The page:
Electrical Wiring For Motorcycles
Electrical problems are one of the biggest challenges when building a classic or custom bike. Unlike mechanical issues, what's not working may not be visible to the eye.
A factory service manual for your year and model motorcycle is helpful, but I've found discrepancies in manuals numerous times. Your common sense should override anything you read.
Making A Wire Harness
Wires and their connections develop oxidization over time, which lead to poor connectivity and eventual failure. Replacing a single wire or connector may fix your electrical problem, but if this happens several times, consider rewiring the entire bike.
On several of my projects, I started from scratch with nothing but a simple wiring diagram I drew out. I started with mounting the battery, then the other electrical components; the coil, headlight, taillight, ignition switch, and speedometer.
Most old motorcycles use 16g or 18g copper wire insulated with plastic. For starter and generator wires a heavier 14g is needed. This is standard automotive-type wire commonly found in auto part stores. If the wire colors cannot be duplicated from original colors, make a note for future reference.
Use quality connectors or solder joints (preferred) and heat shrink your connections. Make sure that the battery and motor are well grounded to the frame.
To make a wiring harness, or completely rewire a bike, you will need:
- Wire cutters/strippers
- Soldering gun and soldering wire
- Multi-meter or Test-Light
Drawing a wiring diagram out in a notebook (no matter how simple) helps visualize what needs to go where. It should show where each wire is starting, where it will end up, and what color it will be. Abbreviations for wire colors are usually "BK" for black and "BL" for blue, "R" for red, etc. While rewiring your motorcycle, take pictures of everything for future reference.
I prefer to route any length of wire in plastic wire looms. Some builders like wrapping wires in electrical tape, or use heatshrink tubing. All these methods will work, what's importatnt is that the wires are secure and are away from any sharp edges, All wires should be away from heat (cylinders and exhaust).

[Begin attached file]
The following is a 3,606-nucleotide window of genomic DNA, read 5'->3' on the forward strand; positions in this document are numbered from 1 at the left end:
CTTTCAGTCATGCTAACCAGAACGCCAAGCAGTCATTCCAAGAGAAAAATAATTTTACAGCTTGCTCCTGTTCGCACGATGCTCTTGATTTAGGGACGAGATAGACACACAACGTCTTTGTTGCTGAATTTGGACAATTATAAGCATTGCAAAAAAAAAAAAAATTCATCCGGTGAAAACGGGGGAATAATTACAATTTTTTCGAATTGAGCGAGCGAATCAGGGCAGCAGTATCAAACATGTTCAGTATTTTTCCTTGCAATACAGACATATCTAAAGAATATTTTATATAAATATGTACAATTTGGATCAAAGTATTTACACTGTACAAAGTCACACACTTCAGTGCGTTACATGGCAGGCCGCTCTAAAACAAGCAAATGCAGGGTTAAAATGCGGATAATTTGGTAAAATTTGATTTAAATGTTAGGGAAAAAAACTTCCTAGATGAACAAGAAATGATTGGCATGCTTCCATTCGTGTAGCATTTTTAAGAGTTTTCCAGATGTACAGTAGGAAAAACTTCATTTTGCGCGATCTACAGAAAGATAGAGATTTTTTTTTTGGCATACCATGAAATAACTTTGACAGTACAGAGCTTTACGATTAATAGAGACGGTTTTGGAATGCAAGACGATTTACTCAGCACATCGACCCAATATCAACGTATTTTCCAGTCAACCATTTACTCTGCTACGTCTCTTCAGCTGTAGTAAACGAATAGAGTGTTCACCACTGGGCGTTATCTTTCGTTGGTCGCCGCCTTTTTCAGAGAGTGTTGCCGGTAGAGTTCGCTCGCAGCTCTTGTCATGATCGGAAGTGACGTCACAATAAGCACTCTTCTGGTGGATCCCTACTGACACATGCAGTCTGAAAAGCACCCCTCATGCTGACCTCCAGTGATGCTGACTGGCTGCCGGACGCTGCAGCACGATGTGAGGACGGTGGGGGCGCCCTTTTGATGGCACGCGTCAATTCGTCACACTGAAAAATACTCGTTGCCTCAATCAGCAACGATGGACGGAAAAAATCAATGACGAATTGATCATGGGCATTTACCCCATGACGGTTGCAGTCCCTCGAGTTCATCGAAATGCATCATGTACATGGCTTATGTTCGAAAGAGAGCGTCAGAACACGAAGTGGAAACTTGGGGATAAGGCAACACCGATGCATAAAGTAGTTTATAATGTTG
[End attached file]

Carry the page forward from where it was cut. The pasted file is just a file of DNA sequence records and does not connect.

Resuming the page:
Generator Charging Problems
Your classic bike's generator or alternator really doesn't charge the battery until engine rpm is considerably higher than idle. Trips that are less than 15-20 miles are typically not enough to recharge the battery's losses from starting. Consider upgrading to a trouble-free aftermarket generator like Cycle-Electric.
buy Cycle Electric 12V Generator with Regulator
The Cycle Electric generator is a complete 12V charging system with a built-in regulator, simple two-wire hookup, higher output, and longer service life. It's the last generator you will have to buy for your bike!
Amp Gauge vs Volt Gauge
An amp gauge will tell you the amount of amps passing into or being drawn out of the battery. A voltmeter will tell you the "pressure" behind the amps.
Motorcycle Battery Care and Maintenance
Getting tired of buying a new motorcycle battery every couple years? Seems we neglect them until there's a problem, unnecessary damage is done, and we're spending money for a new one.
A motorcycle battery has a harder life than a car battery. Not only are the plates inside them more fragile, but they are subject to much greater vibration.
read Motorcycle Maintenance
Handlebars are one of the first things riders change. If you're thinking of installing taller handlebars, you'll need to extend the switch wiring harness. Many wire extension kits are available that have the right colors and terminals for your year and model. Or you can be creative and make your own.
read How To Wire Through Handlebars
Wiring up a motorcycle is always a challenge.